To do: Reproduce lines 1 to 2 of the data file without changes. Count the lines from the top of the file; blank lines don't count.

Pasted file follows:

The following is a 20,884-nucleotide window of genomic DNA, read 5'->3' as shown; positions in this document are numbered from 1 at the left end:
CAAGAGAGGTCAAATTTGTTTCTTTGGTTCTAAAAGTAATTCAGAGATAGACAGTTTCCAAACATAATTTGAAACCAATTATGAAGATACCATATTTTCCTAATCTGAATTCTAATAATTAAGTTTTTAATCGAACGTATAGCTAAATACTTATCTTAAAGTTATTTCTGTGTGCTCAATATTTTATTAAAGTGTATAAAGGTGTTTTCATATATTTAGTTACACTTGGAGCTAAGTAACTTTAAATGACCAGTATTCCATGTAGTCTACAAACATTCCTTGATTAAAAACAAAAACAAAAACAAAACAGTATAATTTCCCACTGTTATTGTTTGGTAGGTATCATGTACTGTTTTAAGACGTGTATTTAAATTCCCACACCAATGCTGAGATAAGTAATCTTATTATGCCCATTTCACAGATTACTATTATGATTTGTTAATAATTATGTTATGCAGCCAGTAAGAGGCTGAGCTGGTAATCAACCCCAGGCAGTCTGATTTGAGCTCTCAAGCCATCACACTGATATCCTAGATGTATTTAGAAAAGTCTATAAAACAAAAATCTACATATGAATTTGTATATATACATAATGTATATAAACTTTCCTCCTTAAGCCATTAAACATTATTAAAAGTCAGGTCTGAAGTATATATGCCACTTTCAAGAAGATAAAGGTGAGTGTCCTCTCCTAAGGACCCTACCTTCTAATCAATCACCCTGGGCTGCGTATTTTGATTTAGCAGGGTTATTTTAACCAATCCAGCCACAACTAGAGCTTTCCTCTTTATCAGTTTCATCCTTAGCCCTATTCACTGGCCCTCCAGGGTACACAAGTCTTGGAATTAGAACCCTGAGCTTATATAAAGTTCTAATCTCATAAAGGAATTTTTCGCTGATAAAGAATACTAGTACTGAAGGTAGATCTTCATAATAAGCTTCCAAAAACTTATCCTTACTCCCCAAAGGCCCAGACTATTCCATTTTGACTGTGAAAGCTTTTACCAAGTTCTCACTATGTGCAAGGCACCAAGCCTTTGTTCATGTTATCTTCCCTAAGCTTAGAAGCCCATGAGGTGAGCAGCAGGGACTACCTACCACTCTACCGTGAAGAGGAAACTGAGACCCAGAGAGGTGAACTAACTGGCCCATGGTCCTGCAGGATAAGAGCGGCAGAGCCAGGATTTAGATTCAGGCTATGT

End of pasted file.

The following is a 20,884-nucleotide window of genomic DNA, read 5'->3' as shown; positions in this document are numbered from 1 at the left end:
CAAGAGAGGTCAAATTTGTTTCTTTGGTTCTAAAAGTAATTCAGAGATAGACAGTTTCCAAACATAATTTGAAACCAATTATGAAGATACCATATTTTCCTAATCTGAATTCTAATAATTAAGTTTTTAATCGAACGTATAGCTAAATACTTATCTTAAAGTTATTTCTGTGTGCTCAATATTTTATTAAAGTGTATAAAGGTGTTTTCATATATTTAGTTACACTTGGAGCTAAGTAACTTTAAATGACCAGTATTCCATGTAGTCTACAAACATTCCTTGATTAAAAACAAAAACAAAAACAAAACAGTATAATTTCCCACTGTTATTGTTTGGTAGGTATCATGTACTGTTTTAAGACGTGTATTTAAATTCCCACACCAATGCTGAGATAAGTAATCTTATTATGCCCATTTCACAGATTACTATTATGATTTGTTAATAATTATGTTATGCAGCCAGTAAGAGGCTGAGCTGGTAATCAACCCCAGGCAGTCTGATTTGAGCTCTCAAGCCATCACACTGATATCCTAGATGTATTTAGAAAAGTCTATAAAACAAAAATCTACATATGAATTTGTATATATACATAATGTATATAAACTTTCCTCCTTAAGCCATTAAACATTATTAAAAGTCAGGTCTGAAGTATATATGCCACTTTCAAGAAGATAAAGGTGAGTGTCCTCTCCTAAGGACCCTACCTTCTAATCAATCACCCTGGGCTGCGTATTTTGATTTAGCAGGGTTATTTTAACCAATCCAGCCACAACTAGAGCTTTCCTCTTTATCAGTTTCATCCTTAGCCCTATTCACTGGCCCTCCAGGGTACACAAGTCTTGGAATTAGAACCCTGAGCTTATATAAAGTTCTAATCTCATAAAGGAATTTTTCGCTGATAAAGAATACTAGTACTGAAGGTAGATCTTCATAATAAGCTTCCAAAAACTTATCCTTACTCCCCAAAGGCCCAGACTATTCCATTTTGACTGTGAAAGCTTTTACCAAGTTCTCACTATGTGCAAGGCACCAAGCCTTTGTTCATGTTATCTTCCCTAAGCTTAGAAGCCCATGAGGTGAGCAGCAGGGACTACCTACCACTCTACCGTGAAGAGGAAACTGAGACCCAGAGAGGTGAACTAACTGGCCCATGGTCCTGCAGGATAAGAGCGGCAGAGCCAGGATTTAGATTCAGGCTATGT